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Low Impact Man (documentary)
A year in the life of Colin Beavan, Michelle Conlin and daughter Isabella
Directors: Laura Gabbert and Justin Schein
Oscilloscope Laboratories Films
Rating: no rated but could be R for language
Running Length: 96 minutes
The term “carbon footprint” is a popular catch phrase now. It literally means how much waste do you leave around you. Colin Beavan decided to reduce his carbon footprint to almost zero. Recycle would become his middle name. Also in Colin’s family are his wife Michelle Conlin and their infant daughter, Isabella. They would live for a year in their apartment, with no electricity, eat natural foods, cloth diapers for Isabella, no caffeine (a hardship for Michelle), no transportation with fuel, no paper anything.
Looks good in discussion, but can this group of three sustain a new life-style for a year? In Low Impact Man, directed and filmed by Laura Gabbert and Justin Schein, the experiment begins. Michelle works out of the home, so goes to work now on a scooter, but she can grab caffeine coffee at work. To get rid of waste products in the home, Colin puts together a worm farm in a box (worms can eat three pounds of food scraps a week), ice is brought in from a friendly neighbor and they use candles. Washing clothes is done in the bathtub. As for the elevator, well, there are always stairs as Colin finds out when he guests at a radio station and has to climb 24 flights of stairs.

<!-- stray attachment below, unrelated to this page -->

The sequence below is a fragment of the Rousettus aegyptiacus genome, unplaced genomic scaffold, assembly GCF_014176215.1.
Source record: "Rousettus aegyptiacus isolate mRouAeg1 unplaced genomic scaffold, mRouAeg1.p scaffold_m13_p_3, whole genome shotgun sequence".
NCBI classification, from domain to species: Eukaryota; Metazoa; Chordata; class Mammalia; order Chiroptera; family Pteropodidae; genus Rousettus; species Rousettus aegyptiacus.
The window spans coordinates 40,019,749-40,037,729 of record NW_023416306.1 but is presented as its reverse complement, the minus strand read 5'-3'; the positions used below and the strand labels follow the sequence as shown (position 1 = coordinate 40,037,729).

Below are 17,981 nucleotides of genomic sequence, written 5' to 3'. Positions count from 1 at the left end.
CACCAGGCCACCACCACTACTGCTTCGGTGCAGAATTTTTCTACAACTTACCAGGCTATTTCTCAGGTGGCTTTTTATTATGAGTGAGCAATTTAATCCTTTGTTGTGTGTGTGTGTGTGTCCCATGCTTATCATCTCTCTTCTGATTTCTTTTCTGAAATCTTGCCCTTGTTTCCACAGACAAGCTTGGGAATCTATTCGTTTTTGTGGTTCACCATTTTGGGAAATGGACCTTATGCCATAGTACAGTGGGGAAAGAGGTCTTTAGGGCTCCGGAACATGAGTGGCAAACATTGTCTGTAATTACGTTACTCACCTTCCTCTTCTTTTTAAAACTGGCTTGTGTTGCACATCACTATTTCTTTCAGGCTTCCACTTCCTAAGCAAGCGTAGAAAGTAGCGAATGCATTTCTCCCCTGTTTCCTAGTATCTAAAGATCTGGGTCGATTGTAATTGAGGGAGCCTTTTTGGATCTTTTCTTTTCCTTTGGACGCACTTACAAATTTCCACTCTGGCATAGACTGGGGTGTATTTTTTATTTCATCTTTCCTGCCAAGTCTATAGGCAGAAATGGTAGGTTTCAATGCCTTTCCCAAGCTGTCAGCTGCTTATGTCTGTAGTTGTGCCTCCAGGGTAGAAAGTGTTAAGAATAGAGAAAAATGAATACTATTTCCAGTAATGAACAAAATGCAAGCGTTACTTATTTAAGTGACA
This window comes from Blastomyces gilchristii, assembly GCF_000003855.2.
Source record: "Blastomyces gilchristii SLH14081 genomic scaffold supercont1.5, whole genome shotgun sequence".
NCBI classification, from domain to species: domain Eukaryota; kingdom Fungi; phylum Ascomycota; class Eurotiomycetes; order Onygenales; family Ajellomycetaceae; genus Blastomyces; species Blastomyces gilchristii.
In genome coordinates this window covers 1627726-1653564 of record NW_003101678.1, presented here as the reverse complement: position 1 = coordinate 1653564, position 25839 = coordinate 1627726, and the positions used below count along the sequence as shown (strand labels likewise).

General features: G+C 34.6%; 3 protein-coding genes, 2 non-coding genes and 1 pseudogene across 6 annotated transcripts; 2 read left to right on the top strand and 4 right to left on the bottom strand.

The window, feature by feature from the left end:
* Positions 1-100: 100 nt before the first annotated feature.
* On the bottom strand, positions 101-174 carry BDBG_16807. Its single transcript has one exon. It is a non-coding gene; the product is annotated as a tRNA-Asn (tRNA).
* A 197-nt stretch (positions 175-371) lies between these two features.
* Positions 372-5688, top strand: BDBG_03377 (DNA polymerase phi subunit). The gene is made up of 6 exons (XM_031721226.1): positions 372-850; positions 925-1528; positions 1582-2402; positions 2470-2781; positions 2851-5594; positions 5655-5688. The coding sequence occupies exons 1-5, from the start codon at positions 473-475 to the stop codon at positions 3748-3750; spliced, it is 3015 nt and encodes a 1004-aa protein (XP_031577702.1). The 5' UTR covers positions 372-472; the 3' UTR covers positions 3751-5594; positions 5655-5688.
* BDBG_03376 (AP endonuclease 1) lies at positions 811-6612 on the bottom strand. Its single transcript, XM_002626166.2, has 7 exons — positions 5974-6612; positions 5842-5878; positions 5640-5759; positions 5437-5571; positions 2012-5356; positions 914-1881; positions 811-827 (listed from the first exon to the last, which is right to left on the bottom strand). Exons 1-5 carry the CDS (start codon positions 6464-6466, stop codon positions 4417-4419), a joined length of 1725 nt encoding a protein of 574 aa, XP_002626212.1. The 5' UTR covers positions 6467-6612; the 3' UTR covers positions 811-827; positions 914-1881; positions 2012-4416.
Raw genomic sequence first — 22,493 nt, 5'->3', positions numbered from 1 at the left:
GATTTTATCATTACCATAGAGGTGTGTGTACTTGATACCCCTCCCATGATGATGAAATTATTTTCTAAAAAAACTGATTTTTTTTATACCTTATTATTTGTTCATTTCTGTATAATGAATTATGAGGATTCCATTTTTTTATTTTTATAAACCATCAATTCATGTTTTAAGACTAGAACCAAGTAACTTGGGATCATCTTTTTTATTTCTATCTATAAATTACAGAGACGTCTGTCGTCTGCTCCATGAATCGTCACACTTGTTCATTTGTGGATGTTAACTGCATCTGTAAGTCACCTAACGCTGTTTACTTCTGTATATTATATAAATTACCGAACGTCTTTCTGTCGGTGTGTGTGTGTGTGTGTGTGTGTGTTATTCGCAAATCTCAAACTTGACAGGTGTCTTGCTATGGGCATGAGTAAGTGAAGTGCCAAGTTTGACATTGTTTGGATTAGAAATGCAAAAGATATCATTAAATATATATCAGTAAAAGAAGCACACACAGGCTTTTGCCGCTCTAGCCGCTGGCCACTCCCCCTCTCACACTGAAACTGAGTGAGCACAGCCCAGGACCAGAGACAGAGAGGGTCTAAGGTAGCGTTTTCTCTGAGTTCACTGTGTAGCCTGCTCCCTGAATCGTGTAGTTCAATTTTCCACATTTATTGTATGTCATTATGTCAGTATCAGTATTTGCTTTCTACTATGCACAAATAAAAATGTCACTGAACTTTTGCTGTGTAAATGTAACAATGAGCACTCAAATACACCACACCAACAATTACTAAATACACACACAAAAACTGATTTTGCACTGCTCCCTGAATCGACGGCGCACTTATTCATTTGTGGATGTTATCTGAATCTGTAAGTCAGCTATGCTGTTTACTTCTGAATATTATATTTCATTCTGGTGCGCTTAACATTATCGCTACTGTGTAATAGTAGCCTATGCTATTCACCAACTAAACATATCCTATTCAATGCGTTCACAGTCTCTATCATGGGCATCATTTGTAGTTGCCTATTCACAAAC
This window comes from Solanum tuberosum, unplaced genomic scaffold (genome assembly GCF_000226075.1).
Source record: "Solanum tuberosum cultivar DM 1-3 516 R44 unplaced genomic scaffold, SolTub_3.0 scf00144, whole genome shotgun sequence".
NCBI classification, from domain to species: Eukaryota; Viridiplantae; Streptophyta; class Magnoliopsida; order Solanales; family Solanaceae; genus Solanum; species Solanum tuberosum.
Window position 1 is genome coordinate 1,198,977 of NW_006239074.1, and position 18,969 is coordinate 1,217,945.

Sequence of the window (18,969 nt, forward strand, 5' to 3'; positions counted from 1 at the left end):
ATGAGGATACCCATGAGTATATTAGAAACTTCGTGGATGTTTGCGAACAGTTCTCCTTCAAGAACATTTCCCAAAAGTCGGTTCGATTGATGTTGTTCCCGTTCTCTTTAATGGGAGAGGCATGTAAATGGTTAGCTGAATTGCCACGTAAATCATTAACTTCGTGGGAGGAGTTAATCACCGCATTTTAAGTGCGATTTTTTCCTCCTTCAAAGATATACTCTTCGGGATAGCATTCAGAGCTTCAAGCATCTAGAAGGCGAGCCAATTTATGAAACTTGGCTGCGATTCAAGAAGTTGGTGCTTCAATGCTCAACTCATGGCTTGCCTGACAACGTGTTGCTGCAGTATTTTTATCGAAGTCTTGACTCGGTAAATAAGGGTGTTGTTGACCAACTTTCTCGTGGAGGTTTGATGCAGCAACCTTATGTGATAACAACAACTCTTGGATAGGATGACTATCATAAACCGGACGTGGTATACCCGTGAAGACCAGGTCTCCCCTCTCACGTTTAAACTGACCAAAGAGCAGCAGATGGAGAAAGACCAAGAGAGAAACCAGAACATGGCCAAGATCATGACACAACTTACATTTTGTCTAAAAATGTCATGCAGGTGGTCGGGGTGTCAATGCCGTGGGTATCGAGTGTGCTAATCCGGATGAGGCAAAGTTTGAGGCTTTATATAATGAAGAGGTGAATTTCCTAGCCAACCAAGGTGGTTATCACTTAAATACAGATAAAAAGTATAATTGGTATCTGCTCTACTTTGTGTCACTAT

As for food, they try to eat natural foods, even to visiting dairy farms. The less traveled the food, the better and no antibiotics in meat. The family eats lots of vegetarian dishes and Colin becomes creative in cooking. Reluctantly, they use a gas stove. The friends invited to dinner are surprised. However, the more people hear about the family experiment, the more hate mail the family gets and the content is not explained.
Michelle has an awakening when the family visits a beach within the city limits and she had no idea it was there. Complete with sand dunes “like the Hampton’s.” She learns to do her own hair and feels and looks healthier,
Low Impact Man shows that this can be done. You can live without ice, elevators and cars. Within a city, that is, where things are close by. In the country, a horse would be handy. Caffeine could be a problem and if you don’t have a friendly neighbor…no ice. The only problem with a worm farm in the apartment is that in warm weather, it breeds flies and one must become handy with a fly swatter because the use of insecticides is a no-no. In other words, this is like life about 1900 and it still can work.
Copyright 2009 Marie Asner
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